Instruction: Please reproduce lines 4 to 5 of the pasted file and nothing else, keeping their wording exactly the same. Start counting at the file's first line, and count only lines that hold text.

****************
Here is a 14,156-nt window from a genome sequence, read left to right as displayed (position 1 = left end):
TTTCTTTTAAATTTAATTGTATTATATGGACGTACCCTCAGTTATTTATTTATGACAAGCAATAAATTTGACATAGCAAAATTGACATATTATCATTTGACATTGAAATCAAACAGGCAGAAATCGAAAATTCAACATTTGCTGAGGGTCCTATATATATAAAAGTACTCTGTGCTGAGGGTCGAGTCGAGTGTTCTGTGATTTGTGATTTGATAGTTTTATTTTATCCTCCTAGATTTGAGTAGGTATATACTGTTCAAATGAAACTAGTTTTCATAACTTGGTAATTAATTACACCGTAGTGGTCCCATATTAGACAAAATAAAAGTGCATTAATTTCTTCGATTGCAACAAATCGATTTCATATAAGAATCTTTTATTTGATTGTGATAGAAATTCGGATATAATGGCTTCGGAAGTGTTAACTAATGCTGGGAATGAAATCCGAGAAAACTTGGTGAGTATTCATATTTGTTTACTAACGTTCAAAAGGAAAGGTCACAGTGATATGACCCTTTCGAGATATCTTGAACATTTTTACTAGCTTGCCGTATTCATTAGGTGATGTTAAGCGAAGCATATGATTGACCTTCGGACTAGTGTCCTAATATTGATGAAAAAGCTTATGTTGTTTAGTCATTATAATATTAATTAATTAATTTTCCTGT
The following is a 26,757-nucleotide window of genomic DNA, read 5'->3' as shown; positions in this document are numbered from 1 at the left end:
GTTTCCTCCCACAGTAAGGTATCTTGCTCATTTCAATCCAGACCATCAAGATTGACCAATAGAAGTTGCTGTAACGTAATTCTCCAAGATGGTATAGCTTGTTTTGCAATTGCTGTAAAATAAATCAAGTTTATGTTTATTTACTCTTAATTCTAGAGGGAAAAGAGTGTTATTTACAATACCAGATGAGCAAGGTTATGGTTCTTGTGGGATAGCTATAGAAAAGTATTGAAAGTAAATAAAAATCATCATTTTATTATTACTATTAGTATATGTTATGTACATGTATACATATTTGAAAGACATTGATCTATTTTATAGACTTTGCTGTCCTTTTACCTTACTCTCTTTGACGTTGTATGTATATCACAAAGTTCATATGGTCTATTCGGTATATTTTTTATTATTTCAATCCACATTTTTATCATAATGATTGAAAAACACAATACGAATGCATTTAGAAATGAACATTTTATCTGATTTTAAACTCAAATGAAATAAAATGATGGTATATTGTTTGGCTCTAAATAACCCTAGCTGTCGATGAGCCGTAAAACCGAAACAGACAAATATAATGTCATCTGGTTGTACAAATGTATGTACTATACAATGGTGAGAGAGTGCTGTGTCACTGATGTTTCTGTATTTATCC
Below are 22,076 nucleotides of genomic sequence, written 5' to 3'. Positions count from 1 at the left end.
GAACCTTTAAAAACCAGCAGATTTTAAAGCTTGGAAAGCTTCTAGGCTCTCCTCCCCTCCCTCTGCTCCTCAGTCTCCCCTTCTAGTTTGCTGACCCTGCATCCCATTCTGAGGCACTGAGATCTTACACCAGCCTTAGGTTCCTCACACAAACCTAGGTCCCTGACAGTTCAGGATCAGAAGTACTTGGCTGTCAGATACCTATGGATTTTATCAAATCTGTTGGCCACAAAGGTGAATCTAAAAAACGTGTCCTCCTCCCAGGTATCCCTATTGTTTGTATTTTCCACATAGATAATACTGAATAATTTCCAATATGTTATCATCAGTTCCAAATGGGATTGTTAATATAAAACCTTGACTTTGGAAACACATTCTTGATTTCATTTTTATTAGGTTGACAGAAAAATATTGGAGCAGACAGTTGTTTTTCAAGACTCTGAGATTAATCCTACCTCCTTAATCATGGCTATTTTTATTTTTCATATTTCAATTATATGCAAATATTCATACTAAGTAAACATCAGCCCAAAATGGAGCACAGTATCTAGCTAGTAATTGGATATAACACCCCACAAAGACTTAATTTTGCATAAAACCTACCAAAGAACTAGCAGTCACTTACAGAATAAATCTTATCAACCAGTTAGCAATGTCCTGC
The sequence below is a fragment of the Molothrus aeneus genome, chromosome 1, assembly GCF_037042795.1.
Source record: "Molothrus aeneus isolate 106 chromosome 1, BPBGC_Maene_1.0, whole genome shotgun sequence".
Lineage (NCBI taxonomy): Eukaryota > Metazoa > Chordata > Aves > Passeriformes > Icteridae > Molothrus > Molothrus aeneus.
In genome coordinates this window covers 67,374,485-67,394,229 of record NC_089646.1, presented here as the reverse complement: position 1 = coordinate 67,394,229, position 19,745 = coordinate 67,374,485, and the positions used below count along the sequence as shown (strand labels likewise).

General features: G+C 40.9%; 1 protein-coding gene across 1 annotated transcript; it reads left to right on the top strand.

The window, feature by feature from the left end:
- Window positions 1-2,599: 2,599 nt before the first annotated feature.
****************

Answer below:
GTTTCCTCCCACAGTAAGGTATCTTGCTCATTTCAATCCAGACCATCAAGATTGACCAATAGAAGTTGCTGTAACGTAATTCTCCAAGATGGTATAGCTTGTTTTGCAATTGCTGTAAAATAAATCAAGTTTATGTTTATTTACTCTTAATTCTAGAGGGAAAAGAGTGTTATTTACAATACCAGATGAGCAAGGTTATGGTTCTTGTGGGATAGCTATAGAAAAGTATTGAAAGTAAATAAAAATCATCATTTTATTATTACTATTAGTATATGTTATGTACATGTATACATATTTGAAAGACATTGATCTATTTTATAGACTTTGCTGTCCTTTTACCTTACTCTCTTTGACGTTGTATGTATATCACAAAGTTCATATGGTCTATTCGGTATATTTTTTATTATTTCAATCCACATTTTTATCATAATGATTGAAAAACACAATACGAATGCATTTAGAAATGAACATTTTATCTGATTTTAAACTCAAATGAAATAAAATGATGGTATATTGTTTGGCTCTAAATAACCCTAGCTGTCGATGAGCCGTAAAACCGAAACAGACAAATATAATGTCATCTGGTTGTACAAATGTATGTACTATACAATGGTGAGAGAGTGCTGTGTCACTGATGTTTCTGTATTTATCC
Below are 22,076 nucleotides of genomic sequence, written 5' to 3'. Positions count from 1 at the left end.